Thursday, April 03, 2008

Could a National Sales Tax Replace Income Taxes?

Longtime correspondent Strawgold recently penned a thought-provoking argument to scrap the income tax in favor of a national sales tax.

"I deeply fear for the state of the Union - and while I know it has been a subject of fear before, never have the same dangers been present in such a way and in the numbers of today, nor with the instant technology that makes crime easy and punishment unavailable - I refer directly and specifically to the Banking and Financial systems as well as in our elected officials; the lifeblood of the Nation through it's lack of leadership and integrity is compromised like no time before it. King George himself could not have considered himself any more a Monarch than what I observe every day in the Halls of Congress and in the Investment banking system, nor could he possibly have considered himself farther above the law than do these "learned gentlemen" who "represent" us.

There will never be a dent made in any of this travesty as long as "Income" is what is being taxed. Those who use, must pay a fair share (when they buy their $6,000 shower curtains, when they buy their BMW - that is where to find them, not through their "income" because most (or all) of their "income" is accumulated in the Dark and will never be "reported") and it's rapidly catching up to us now, that which has taken decades to form.

Wasn't it the astute, nasty and thoroughly successful Leona Helmsley who reportedly remarked "Only the LITTLE people pay taxes?"

The "income tax" should be discontinued - scrapped - as a method of taxation. It is biased, unfair, blind, unenforceable and, for lack of a more effective word, incredibly stupid. (Or incredibly "well-thought out" depending on where you sit - and if you're one of the chosen few who stand to "gain from it".) Drug dealers, illegals and corporate officials don't report their incomes, yet they use our tax-supported services as though they did. (this last item tongue-in-cheek, but take from it what you will) Think about it.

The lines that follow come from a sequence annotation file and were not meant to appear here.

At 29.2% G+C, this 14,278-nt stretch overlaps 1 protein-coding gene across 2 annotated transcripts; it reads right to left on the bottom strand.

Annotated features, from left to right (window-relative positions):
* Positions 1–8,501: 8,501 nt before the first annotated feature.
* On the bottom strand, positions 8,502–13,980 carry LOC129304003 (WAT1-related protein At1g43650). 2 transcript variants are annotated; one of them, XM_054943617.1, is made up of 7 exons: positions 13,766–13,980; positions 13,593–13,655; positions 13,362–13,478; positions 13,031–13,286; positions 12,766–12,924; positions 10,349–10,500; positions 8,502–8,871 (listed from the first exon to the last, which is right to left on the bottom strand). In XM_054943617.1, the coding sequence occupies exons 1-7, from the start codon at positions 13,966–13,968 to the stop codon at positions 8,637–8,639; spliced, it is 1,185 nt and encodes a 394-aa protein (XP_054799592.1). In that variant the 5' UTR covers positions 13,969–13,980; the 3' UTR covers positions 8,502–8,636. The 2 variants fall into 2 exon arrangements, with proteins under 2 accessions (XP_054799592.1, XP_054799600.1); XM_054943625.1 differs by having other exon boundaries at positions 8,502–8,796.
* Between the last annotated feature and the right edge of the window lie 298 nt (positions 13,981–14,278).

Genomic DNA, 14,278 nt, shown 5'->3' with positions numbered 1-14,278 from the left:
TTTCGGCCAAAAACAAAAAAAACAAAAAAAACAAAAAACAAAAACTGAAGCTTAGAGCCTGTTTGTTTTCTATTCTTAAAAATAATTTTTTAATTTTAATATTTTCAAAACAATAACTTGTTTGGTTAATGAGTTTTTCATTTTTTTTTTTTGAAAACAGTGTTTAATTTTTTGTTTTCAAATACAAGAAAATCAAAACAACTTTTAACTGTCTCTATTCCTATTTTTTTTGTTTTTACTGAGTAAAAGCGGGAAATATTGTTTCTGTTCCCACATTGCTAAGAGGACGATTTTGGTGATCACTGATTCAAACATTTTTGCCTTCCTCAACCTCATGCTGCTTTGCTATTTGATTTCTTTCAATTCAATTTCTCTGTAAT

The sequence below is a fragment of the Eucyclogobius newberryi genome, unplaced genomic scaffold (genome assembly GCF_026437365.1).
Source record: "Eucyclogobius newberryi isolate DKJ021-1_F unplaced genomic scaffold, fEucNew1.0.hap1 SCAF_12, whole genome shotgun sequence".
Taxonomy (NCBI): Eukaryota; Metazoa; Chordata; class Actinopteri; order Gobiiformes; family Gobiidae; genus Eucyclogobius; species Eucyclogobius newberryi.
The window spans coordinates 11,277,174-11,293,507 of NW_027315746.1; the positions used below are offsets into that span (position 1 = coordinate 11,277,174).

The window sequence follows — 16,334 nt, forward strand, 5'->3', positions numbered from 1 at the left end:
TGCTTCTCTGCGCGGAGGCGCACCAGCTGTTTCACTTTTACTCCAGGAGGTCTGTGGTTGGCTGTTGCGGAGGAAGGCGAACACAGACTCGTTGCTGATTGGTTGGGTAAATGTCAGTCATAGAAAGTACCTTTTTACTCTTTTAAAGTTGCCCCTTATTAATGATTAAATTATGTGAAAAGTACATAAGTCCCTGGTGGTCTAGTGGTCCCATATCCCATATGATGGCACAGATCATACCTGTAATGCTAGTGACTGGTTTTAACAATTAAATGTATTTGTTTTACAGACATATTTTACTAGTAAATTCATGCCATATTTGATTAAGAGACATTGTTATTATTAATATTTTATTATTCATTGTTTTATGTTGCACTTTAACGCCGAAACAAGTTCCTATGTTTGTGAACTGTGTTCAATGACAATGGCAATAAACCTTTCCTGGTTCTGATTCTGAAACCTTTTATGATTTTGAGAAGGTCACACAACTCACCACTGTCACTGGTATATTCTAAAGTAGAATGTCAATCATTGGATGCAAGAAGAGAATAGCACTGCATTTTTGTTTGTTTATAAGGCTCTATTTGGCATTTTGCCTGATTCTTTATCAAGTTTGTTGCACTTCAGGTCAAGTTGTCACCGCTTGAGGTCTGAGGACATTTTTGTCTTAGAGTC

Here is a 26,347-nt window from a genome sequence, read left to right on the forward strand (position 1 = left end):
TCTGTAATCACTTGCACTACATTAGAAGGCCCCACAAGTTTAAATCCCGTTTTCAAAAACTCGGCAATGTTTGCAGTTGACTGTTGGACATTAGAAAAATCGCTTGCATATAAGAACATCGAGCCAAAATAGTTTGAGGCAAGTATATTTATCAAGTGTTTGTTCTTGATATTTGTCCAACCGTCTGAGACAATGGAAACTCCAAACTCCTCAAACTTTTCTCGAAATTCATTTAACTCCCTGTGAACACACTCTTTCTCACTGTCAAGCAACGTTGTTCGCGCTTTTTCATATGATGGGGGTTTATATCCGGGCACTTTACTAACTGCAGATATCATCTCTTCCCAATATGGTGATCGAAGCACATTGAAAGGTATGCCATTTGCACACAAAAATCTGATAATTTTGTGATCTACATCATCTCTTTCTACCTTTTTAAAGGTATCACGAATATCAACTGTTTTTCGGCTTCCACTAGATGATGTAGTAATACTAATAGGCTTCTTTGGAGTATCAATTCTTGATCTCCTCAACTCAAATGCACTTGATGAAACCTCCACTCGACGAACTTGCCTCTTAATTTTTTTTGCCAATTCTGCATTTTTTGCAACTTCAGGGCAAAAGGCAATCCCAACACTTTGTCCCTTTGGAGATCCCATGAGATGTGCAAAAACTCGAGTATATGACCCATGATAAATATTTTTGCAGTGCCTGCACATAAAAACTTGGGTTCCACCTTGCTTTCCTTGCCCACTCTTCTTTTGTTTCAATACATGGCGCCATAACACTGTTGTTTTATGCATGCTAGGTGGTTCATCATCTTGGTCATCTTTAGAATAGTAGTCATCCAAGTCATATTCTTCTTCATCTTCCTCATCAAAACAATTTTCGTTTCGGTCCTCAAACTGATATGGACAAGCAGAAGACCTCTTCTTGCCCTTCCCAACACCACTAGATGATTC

Remember the infamous "revamping of the Income Tax Structure" that was to take place? The "proposals for different methods of taxation" that have been half-heartedly bobbing around for awhile are nothing short of another pathetic example of how gullible our lawmakers think we are. The flat tax is nothing more than another version of the income tax, readily circumvented. And the VAT idea amounts to another layer of complex taxes, in ADDITION to the income tax. Something nobody really understands, and would require a megatrillion restructuring of the "collection" system to boot. (at taxpayer expense, of course)

Personally, I favor a National Sales Tax as the preferable method of taxation. It's simple, numerous advantages are straight-forward, designed to catch everyone and plays no favorites because it is based on "purchase alone". It is budget-friendly to boot. I have heard the argument that it will affect the poor. To me, that idea comes straight from those who stand to lose the most face - and the most undeserved money - and amounts to nothing more than smoke and mirrors, double talk, stonewalling, rhetoric without substance, the same stuff that has been spoon fed us for decades. The supreme effort to stifle effective change, since the "status quo" has been the feeding trough for the bureaucrats so long, and they have invested so much time into it perfecting the feeding process, that naturally, they don't want to forfeit it now.

I don't for a moment buy this "hurt the poor" argument that is immediately thrown out whenever the National Sales tax is mentioned, because it makes absolutely no sense, especially when laid side by side with the alternative, which is now a national debt that has no chance of being reined in. The hard core poor and unemployed are being supported by welfare right now, (along with millions of illegals, who would suddenly become visible under a National Sales Tax, were it enacted) so they will not be affected in the least. In fact, if it came right down to it, I feel quite certain they could give every bona fide welfare recipient a raise in benefits equal to any sales tax they might have to pay in compensation and STILL be far ahead of the megabucks these professional "income" tax cheats are costing us.